At the company’s factory an array of solar panels are optimized to combat the effects of running a factory on traditional energy sources. The electricity generated powers the manufacturer's CNC machines and lathes and has saved over 28,294 kg of CO2 emissions since its installation, or planting over 1,295 trees. In addition, when the factory is not operational on evenings and weekends, the energy harnessed through the solar panels is diverted back to the national grid, providing sustainable solutions across the country.
In addition to its solar project, Denis Wick is committed to responsible waste handling and recycling most of its waste material. For example, the mute production process accumulates scrap aluminum and swarf, the fine chips or filings from manufacturing mouthpieces. This byproduct is sent to foundries where the byproduct is melted down and recycled.
The need for birch wood in its wooden mute production has led the company to take a proactive approach to mindful sourcing its wood. Although, according to the NAMM Member’s website, birch trees “play a vital part in the biodiversity of northern forests and help promote the growth of many species including birdlife, fungi, herbivores, and insects,” the company sources all its birch from certificated sustainable forests in Finland.
The importance of the efforts made by the NAMM Member is evident in a statement made by Stephen Wick. He said, "As climate change continues to affect our lives as well as the fate of all other species on the planet, we must all do what we can to reduce our carbon footprints and find ways to become more sustainable."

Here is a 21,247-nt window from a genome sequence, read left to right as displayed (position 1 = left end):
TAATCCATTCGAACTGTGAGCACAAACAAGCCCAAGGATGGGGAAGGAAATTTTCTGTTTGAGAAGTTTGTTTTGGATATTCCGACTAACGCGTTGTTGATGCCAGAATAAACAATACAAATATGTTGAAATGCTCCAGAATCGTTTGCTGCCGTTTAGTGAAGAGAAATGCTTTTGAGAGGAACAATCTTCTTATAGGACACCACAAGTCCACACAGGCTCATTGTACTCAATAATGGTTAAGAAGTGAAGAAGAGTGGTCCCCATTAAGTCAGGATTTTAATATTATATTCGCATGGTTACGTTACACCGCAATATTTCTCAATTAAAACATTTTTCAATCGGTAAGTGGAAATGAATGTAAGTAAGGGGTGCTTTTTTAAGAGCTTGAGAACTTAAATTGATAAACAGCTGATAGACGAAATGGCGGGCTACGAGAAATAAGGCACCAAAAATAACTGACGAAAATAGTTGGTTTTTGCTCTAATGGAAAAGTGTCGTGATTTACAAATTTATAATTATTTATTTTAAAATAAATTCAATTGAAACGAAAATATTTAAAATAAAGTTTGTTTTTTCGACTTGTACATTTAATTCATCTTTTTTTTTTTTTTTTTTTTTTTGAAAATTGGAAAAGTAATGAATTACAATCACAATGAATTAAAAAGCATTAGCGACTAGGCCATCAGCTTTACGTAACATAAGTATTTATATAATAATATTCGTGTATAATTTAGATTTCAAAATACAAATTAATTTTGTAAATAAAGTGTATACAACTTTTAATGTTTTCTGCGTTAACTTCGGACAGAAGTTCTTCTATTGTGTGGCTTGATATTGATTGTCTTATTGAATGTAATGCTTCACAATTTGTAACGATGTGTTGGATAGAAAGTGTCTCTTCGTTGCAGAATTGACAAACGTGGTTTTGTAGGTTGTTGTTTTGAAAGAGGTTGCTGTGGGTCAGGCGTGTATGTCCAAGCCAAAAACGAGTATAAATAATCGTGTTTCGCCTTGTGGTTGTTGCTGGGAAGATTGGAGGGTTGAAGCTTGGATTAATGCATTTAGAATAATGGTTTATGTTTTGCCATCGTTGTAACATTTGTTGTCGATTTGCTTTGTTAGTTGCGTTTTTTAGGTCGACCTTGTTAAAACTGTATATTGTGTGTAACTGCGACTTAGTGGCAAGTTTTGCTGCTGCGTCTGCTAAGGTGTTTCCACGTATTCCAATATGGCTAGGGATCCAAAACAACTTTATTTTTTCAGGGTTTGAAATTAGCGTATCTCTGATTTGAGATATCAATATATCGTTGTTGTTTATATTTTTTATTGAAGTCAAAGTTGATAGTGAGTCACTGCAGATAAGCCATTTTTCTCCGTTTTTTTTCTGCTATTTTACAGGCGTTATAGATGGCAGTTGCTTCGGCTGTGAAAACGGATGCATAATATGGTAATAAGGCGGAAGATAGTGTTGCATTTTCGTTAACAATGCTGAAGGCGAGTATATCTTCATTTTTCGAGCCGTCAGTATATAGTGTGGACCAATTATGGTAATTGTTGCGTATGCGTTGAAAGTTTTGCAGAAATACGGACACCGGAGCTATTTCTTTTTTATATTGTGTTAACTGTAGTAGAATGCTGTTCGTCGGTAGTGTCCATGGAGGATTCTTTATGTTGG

The team at Denis Wick began its programs years ago, starting with the simple task of swapping their incandescent lighting for low voltage options. Wick also commented on the expansion of solar, saying, “The panels proved to be an astute investment and, although they were expensive to install, they paid for themselves within seven and a half years.”
The future for Wick includes the increased limitation of plastics. The team has been reducing the use of plastics in its packaging, with most of it already being recyclable. Examples include the replacement of bubble wrap with more sustainable cardboard honeycomb alternatives. In addition, Wick reported that the company has already replaced all its vinyl tape, used for sealing boxes, with reliable paper tape that is both recyclable and biodegradable.